Vanessa Rodel and her 7-year-old daughter Keana exit Lester B. Pearson Airport in Toronto on Monday, March 25, 2019. The Filipino woman who helped shelter former NSA contractor Edward Snowden when he fled to Hong Kong has been granted refugee status in Canada. (Christopher Katsarov/The Canadian Press via AP)

Canada takes refugee who sheltered Snowden

March 25, 2019 - 8:00 pm

TORONTO (AP) — A Filipino woman who helped shelter former NSA contractor Edward Snowden when he fled to Hong Kong has been granted refugee status in Canada.

Vanessa Rodel and her daughter Keana arrived in Toronto Monday evening.

"I feel so great and I feel like I'm free," she said.

Lawyer Robert Tibbo represented Rodel as she sought asylum in Hong Kong in 2013 due to an alleged kidnap and rape by militants in her homeland. The attorney asked her to help Snowden hide out there after he leaked documents revealing extensive U.S. government surveillance.

Tibbo said Hong Kong rejected Rodel's asylum request and since then officials there have grilled her over her contacts with Snowden, who now lives in exile in Russia.

Tibbo and a nonprofit group called For the Refugees wants Canada to accept five others who helped Snowden.

Snowden's lawyer decided to go public with the identities of the refugees after learning that movie director Oliver Stone had found out about them and would incorporate their role into his film on Snowden, which was released in 2016. The three families, who didn't realize they were harboring one of the world's most wanted figures at the time, said they feared being sent back.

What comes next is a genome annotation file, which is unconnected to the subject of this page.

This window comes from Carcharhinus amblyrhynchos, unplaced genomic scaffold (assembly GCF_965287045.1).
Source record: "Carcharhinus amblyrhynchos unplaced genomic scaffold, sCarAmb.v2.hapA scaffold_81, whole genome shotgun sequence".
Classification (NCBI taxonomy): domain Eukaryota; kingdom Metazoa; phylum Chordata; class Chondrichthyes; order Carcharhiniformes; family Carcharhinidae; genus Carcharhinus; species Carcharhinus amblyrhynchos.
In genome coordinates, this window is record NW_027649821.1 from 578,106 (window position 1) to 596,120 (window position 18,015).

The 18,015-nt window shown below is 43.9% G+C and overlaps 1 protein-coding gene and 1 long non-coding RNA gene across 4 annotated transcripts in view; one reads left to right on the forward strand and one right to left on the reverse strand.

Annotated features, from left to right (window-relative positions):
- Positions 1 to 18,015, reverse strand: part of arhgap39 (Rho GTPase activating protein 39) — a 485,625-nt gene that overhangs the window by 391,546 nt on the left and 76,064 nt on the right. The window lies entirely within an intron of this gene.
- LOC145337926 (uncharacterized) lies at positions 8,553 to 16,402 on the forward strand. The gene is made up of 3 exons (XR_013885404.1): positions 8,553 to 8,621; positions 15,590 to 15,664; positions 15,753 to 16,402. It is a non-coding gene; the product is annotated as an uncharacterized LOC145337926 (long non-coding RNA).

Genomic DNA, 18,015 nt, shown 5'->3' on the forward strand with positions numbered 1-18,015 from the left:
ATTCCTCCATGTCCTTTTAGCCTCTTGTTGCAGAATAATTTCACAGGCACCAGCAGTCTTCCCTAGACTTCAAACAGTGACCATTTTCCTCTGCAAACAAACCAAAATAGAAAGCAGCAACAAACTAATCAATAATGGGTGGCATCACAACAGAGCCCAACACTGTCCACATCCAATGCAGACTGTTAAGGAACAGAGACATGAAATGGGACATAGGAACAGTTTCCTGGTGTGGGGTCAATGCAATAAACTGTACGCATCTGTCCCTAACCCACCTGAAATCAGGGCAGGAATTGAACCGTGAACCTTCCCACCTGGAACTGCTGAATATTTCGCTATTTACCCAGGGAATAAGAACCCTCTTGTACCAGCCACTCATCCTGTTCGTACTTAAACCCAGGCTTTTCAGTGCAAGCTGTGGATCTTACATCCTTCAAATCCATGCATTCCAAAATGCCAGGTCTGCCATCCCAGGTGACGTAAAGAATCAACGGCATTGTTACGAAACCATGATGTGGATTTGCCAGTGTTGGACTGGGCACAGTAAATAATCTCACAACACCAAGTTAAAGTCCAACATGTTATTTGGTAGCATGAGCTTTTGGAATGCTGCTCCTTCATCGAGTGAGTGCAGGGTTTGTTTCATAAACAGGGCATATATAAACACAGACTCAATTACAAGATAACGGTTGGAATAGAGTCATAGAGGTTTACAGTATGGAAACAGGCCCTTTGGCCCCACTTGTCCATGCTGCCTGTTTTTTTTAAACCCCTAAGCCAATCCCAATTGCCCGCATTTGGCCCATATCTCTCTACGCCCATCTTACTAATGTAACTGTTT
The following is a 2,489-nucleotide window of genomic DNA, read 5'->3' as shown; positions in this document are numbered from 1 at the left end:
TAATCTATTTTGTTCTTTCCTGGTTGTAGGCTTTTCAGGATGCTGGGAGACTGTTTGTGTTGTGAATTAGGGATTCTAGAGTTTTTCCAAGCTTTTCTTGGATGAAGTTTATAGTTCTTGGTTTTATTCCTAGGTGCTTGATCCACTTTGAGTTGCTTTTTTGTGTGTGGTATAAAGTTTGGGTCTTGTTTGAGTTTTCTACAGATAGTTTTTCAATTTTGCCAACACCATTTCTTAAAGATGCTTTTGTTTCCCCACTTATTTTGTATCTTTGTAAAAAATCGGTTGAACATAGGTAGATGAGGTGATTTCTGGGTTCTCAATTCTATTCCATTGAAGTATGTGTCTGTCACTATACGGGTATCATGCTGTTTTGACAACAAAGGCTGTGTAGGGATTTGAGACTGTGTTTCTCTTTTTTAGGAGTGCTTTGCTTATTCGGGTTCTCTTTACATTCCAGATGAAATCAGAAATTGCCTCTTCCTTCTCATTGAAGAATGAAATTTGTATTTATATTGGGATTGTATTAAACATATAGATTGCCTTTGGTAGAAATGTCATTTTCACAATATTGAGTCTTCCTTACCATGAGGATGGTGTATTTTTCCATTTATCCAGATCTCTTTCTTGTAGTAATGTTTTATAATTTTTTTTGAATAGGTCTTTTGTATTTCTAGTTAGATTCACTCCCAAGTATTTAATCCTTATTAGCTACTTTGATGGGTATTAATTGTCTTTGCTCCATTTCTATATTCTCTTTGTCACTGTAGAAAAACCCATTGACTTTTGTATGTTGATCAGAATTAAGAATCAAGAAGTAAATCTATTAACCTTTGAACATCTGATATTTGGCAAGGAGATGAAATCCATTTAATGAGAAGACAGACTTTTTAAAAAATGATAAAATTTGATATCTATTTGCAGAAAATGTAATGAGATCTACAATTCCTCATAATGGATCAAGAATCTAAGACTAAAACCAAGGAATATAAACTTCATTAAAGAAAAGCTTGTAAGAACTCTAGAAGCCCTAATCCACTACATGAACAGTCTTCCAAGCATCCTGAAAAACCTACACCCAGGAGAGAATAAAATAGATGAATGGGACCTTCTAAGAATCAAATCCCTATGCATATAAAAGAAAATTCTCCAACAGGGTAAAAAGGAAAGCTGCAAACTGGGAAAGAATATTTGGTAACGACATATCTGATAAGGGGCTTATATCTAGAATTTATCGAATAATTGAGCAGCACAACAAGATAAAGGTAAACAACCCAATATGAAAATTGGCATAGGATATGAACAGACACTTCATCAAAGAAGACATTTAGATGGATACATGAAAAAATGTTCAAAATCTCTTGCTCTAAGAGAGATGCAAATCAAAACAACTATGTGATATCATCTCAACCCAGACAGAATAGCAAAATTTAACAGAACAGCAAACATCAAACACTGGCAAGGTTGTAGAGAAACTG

"Since that became public they have been targeted by the Hong Kong government who called up all of their refugee claimants and denied them all on the same day after about a half hour," For the Refugees spokesman Ethan Cox said. "They have had their support payments cut off. They've only been able to survive off donations to our non-profit."

Snowden tweeted about Rodel and her daughter.

"Thank you to all those in Canada and around the world who have made this possible," he wrote in French. "After so many years, the first of the families who helped me is free and has a future. But the work is not over — with solidarity and compassion, Canada can save them all."

Canadian Foreign Affairs Minister Chrystia Freeland said she could not comment on privately sponsored refugee applications.

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